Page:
The Chinese are apparently unhappy with the selection of the multipurpose combat plane Rafalefor the Indian Air Force.
It is what appears from an article in the People’s Daily (French edition only); my rough translation is posted below.
The Peoples Daily article also says that that the sale of the Rafale “encourages, excites and spurs Indias appetite and ambition to become a great military power while intensifying its aggressive and expansionist tendencies, which poses a serious threat to peace and stability in Asia”.
One of the arguments used by the People’s Daily is that India and France are supposed to be non-violent countries.
The article affirms: “During the twentieth century in France there was a great writer called Romain Roland (1866 – 1944), Nobel Laureate for Literature, which was strongly opposed to the war. In India, there has been an illustrious politician named Mohandas Karamchand Gandhi (1869 – 1948) who was a pacifist leader, known worldwide for his fights against violence. At present, their homelands are engaged in a sinister and repulsive arm race, which shakes and profoundly changes the international scene. If by chance these two great and illustrious men were still alive, what would they feel about this selfish and pernicious transaction and what opinion would they give in this matter?”
This reminds me of a funny anecdote told by A.P. Venkateshwaran, the former Foreign Secretary of India who was posted in the early 80’s as Indian Ambassador in Beijing.
The story shows that the pacifist approach adopted by the Indian leaders at that time was never understood by the Chinese.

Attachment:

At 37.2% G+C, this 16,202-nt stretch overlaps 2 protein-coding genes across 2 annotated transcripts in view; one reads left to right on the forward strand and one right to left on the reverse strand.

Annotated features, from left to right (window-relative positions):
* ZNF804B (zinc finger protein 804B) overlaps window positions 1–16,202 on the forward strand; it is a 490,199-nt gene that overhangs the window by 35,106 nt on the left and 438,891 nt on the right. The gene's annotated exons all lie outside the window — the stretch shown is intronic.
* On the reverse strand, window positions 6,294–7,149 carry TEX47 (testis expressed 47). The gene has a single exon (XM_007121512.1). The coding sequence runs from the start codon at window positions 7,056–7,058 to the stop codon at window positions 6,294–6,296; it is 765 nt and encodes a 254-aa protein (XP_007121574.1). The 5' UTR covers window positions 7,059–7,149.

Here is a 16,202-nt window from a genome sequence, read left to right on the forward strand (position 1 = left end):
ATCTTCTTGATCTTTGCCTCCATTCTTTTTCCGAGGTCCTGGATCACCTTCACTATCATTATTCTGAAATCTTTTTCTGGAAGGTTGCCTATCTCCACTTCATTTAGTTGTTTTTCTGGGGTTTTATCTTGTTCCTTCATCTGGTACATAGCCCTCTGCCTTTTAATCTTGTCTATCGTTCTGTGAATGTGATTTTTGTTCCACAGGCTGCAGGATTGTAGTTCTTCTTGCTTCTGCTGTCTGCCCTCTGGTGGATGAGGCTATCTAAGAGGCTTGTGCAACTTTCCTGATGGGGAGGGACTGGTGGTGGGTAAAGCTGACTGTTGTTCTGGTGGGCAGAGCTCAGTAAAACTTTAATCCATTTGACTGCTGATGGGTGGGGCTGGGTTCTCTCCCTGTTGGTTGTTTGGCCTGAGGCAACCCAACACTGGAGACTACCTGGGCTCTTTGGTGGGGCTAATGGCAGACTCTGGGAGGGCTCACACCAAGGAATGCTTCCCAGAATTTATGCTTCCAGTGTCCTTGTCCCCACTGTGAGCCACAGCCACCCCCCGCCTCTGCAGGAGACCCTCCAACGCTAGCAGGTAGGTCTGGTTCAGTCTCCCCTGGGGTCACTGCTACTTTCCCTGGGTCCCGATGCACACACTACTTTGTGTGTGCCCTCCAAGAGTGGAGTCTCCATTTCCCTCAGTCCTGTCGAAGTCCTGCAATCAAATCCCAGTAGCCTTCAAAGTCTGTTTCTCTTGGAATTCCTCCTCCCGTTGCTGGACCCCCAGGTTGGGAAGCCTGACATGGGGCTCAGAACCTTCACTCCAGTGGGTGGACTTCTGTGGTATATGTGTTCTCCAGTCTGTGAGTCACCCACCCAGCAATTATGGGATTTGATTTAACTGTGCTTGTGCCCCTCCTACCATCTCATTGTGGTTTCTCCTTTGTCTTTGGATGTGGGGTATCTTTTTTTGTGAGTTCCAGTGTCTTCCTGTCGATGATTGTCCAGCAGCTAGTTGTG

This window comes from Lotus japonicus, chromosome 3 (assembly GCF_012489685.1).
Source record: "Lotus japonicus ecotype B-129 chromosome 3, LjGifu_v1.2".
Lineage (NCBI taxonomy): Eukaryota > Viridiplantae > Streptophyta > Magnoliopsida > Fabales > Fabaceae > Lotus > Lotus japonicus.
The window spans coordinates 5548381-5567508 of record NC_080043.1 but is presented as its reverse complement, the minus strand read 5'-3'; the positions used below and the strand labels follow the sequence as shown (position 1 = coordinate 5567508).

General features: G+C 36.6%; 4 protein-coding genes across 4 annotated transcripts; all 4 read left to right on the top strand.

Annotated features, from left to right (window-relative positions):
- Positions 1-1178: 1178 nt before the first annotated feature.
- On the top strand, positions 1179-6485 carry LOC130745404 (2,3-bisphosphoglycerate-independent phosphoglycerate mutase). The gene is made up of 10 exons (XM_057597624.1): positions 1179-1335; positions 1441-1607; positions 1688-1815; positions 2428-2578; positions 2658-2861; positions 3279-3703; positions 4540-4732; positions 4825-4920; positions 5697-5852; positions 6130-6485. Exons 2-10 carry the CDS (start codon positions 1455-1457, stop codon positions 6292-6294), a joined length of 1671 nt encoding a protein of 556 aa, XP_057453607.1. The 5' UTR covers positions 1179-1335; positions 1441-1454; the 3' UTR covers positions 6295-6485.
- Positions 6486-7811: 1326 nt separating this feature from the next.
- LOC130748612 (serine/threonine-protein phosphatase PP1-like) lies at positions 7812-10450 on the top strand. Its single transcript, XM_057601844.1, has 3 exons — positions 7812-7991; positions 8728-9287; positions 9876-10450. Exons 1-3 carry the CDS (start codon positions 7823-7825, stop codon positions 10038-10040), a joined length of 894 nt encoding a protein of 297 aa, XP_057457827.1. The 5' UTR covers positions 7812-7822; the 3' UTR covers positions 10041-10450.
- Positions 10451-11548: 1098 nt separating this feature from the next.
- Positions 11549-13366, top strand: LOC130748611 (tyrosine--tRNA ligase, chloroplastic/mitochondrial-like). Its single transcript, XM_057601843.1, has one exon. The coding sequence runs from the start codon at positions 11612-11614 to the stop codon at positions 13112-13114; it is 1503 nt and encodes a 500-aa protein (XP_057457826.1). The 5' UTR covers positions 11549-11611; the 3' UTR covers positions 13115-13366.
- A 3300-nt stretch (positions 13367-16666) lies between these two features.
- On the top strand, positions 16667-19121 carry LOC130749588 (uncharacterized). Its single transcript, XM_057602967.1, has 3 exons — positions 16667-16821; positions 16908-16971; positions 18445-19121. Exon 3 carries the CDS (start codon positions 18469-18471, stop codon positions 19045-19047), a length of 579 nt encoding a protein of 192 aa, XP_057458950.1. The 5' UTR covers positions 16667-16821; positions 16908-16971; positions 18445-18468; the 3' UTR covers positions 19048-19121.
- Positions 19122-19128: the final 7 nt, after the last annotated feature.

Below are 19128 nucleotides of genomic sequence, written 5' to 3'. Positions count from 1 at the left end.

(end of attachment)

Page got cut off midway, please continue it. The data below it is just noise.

The story goes like this: one day, Ambassador Venkateshwaran was requested by the Politburo of the Central Committee of the Party for a subtitled copy of the movie ‘Gandhi.’ It was loaned by the Embassy for a private screening for the Party leadership and when the Chinese official returned the copy to the Embassy, the Ambassador politely asked him how it was received by the Central leadership. The official thanked the Government of India for its generosity and “replied enigmatically that it was a splendid and moving account of Gandhi’s life. But no one had been able to understand what his non-violence is about!”
This incident occurred in the 80’s, when the Chinese leadership was led by Deng Xiaoping, already ‘soft’ leader compared to his old comrades of the Long March such as Mao or the dreadful Gang of Four. One can imagine the reaction of old revolutionary leaders in the 50’s when Nehru preached non-violence to them.
It is amusing that the mouthpiece of the Party today quotes Gandhi in connection with the Rafale deal.
The People’s Daily article also says that that the sale of the Rafale “encourages, excites and spurs India’s appetite and ambition to become a great military power while intensifying its aggressive and expansionist tendencies, which poses a serious threat to peace and stability in Asia”.
Well, does India has a choice, considering the frantic speed of development of the PLA, PLAF and PLAN?